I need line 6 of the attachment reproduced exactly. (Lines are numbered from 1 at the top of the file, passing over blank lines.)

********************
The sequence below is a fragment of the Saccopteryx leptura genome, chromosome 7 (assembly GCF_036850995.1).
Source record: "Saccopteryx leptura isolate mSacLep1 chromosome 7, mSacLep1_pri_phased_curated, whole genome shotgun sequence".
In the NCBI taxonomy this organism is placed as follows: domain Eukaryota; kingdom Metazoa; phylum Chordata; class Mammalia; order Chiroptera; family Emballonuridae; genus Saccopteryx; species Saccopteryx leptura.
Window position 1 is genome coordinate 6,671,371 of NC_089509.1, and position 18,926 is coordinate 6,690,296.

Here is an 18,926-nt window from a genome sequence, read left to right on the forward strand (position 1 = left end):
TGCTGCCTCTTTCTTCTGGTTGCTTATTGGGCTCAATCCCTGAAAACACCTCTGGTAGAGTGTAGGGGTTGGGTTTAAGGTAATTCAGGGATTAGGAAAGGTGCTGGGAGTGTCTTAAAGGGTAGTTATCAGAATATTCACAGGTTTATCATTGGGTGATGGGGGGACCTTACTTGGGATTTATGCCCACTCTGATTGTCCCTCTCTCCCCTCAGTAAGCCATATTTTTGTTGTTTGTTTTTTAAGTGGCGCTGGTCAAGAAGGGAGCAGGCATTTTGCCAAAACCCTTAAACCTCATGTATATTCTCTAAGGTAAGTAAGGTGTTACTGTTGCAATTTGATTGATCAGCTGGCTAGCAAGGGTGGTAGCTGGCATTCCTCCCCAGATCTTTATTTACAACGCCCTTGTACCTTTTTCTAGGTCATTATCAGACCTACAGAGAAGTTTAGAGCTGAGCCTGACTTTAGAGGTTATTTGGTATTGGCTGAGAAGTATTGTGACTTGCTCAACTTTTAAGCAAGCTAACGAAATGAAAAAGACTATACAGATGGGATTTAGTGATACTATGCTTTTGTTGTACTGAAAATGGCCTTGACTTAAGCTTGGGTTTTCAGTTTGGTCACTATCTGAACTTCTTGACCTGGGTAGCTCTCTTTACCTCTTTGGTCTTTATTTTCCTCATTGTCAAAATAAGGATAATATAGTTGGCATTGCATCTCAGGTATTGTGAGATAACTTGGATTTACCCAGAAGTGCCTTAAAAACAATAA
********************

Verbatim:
TGCTGCCTCTTTCTTCTGGTTGCTTATTGGGCTCAATCCCTGAAAACACCTCTGGTAGAGTGTAGGGGTTGGGTTTAAGGTAATTCAGGGATTAGGAAAGGTGCTGGGAGTGTCTTAAAGGGTAGTTATCAGAATATTCACAGGTTTATCATTGGGTGATGGGGGGACCTTACTTGGGATTTATGCCCACTCTGATTGTCCCTCTCTCCCCTCAGTAAGCCATATTTTTGTTGTTTGTTTTTTAAGTGGCGCTGGTCAAGAAGGGAGCAGGCATTTTGCCAAAACCCTTAAACCTCATGTATATTCTCTAAGGTAAGTAAGGTGTTACTGTTGCAATTTGATTGATCAGCTGGCTAGCAAGGGTGGTAGCTGGCATTCCTCCCCAGATCTTTATTTACAACGCCCTTGTACCTTTTTCTAGGTCATTATCAGACCTACAGAGAAGTTTAGAGCTGAGCCTGACTTTAGAGGTTATTTGGTATTGGCTGAGAAGTATTGTGACTTGCTCAACTTTTAAGCAAGCTAACGAAATGAAAAAGACTATACAGATGGGATTTAGTGATACTATGCTTTTGTTGTACTGAAAATGGCCTTGACTTAAGCTTGGGTTTTCAGTTTGGTCACTATCTGAACTTCTTGACCTGGGTAGCTCTCTTTACCTCTTTGGTCTTTATTTTCCTCATTGTCAAAATAAGGATAATATAGTTGGCATTGCATCTCAGGTATTGTGAGATAACTTGGATTTACCCAGAAGTGCCTTAAAAACAATAA